Month: January 2023

New Mathematical Model for Potassium Homeostasis

Blood samples
Photo by National Cancer Institute on Unsplash

Potassium is essential to normal cellular function, helping the cardiac muscle work correctly and aids in the transmission of electrical signals within cells. A new mathematical model published in PLOS Computational Biology sheds light on the often mysterious process of potassium homeostasis.

Using existing biological data, researchers at the University of Waterloo built a mathematical model that simulates how an average person’s body regulates potassium, both in times of potassium depletion and during potassium intake. Because so many foods contain abundant potassium, the body is continually storing, deploying, and disposing of potassium to keep it in a healthy range, ie the process of potassium homeostasis. Understanding potassium homeostasis is essential in helping diagnose the source of the problem when something goes wrong, for example, when kidney disease or medication leads to dysregulation.

“Too much potassium in the body, or hyperkalaemia, can be just as dangerous as hypokalaemia, or too little,” said study lead author Melissa M. Stadt, a PhD student in applied mathematics. “Dysregulation of potassium can lead to dangerous and potentially fatal consequences.”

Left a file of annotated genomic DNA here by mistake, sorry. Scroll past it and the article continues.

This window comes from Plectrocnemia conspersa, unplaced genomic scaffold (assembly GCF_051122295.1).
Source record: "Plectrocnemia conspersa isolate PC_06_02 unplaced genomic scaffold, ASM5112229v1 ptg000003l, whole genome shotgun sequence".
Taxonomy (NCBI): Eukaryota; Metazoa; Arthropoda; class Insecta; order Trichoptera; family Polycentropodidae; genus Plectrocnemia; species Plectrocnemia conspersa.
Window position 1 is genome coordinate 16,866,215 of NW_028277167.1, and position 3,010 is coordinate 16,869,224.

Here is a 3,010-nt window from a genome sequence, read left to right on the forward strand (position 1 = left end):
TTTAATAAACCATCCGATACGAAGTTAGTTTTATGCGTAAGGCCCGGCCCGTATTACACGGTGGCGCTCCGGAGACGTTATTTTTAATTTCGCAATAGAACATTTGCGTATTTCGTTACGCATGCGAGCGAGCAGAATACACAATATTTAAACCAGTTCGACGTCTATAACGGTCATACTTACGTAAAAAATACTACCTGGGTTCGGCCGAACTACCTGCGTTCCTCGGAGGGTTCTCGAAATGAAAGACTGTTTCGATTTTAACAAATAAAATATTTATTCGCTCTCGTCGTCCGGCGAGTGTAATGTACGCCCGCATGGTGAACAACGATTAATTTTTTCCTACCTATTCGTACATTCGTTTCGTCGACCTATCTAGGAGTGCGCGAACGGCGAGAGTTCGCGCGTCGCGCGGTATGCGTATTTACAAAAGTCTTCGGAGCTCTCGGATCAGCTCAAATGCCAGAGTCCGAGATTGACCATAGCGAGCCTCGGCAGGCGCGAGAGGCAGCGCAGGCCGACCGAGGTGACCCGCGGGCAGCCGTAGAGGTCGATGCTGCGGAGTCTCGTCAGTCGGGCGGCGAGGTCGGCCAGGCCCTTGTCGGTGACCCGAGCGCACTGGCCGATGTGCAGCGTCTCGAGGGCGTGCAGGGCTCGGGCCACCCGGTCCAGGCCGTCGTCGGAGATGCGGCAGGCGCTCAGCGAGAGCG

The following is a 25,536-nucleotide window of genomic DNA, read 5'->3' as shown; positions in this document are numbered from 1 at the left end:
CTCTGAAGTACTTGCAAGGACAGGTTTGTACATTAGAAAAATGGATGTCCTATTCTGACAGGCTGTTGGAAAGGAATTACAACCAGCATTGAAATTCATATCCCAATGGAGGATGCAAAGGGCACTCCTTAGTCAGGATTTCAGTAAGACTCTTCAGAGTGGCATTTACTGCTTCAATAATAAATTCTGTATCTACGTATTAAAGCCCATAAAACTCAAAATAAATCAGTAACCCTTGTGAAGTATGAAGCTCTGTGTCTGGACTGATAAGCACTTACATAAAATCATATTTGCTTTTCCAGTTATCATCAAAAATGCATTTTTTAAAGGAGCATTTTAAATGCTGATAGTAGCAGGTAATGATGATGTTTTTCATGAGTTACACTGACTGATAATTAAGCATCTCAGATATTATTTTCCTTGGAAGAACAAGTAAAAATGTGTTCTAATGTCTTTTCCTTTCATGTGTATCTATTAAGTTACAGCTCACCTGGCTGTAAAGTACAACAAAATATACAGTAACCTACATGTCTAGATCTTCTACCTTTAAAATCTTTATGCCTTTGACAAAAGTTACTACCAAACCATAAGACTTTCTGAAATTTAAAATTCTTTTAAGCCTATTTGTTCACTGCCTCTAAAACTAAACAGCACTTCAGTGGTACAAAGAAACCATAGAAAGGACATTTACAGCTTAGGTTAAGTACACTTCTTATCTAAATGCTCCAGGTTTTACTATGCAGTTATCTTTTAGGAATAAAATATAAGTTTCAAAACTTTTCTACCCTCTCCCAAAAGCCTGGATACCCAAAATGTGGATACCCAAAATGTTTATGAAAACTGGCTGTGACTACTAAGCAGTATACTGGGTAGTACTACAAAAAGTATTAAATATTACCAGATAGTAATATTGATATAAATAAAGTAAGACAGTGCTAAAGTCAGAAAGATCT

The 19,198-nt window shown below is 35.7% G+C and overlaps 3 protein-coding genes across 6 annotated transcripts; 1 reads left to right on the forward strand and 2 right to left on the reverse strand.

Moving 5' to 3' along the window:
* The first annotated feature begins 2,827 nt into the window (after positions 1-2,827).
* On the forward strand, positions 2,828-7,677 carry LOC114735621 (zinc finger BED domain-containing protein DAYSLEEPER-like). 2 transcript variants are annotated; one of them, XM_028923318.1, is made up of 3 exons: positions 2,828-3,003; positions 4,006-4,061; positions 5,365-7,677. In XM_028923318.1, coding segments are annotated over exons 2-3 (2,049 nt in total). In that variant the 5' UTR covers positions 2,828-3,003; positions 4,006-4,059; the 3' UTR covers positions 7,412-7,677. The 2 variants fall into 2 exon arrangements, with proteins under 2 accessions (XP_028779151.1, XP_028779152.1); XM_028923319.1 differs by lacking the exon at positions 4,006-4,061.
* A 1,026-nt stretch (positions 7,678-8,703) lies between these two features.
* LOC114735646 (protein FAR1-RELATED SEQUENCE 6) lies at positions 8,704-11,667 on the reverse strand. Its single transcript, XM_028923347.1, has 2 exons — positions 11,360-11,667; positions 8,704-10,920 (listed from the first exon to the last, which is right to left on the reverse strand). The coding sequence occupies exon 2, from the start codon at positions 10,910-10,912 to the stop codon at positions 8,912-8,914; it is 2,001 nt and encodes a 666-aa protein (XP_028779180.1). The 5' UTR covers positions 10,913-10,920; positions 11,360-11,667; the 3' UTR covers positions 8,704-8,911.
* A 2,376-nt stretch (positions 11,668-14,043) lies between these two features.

The model could be used for a virtual patient trial, allowing researchers to generate dozens of patients and then predict which ones would have hyper- or hypokalaemia based on different controls.

“A lot of our models are pieces of a bigger picture,” said Anita Layton, professor of applied mathematics and Canada 150 Research Chair in mathematical biology and medicine. “This model is one new and exciting piece in helping us understand how our incredibly complex internal systems work.”

The model is especially exciting because it allows scientists to test the muscle-kidney cross-talk signal hypothesis. Scientists have hypothesised that skeletal muscles, which store most of the body’s potassium, can directly signal to the kidneys to dump potassium when there’s too much stores, and vice versa. When the mathematical researchers tested the hypothesis in their model, it more accurately reflected existing biological data regarding potassium homeostasis, suggesting that muscle-kidney cross talk might be an essential piece in the puzzle of potassium regulation.

Source: University of Waterloo

Updated Bivalent Boosters Offer Better Protection against Omicron

Image by Ivan Diaz on Unsplash

A real-world effectiveness study of updated bivalent mRNA vaccines has shown that bivalent boosters are more effective than original monovalent boosters at preventing hospitalisation and death from the Omicron variant. The study was published today in The New England Journal of Medicine.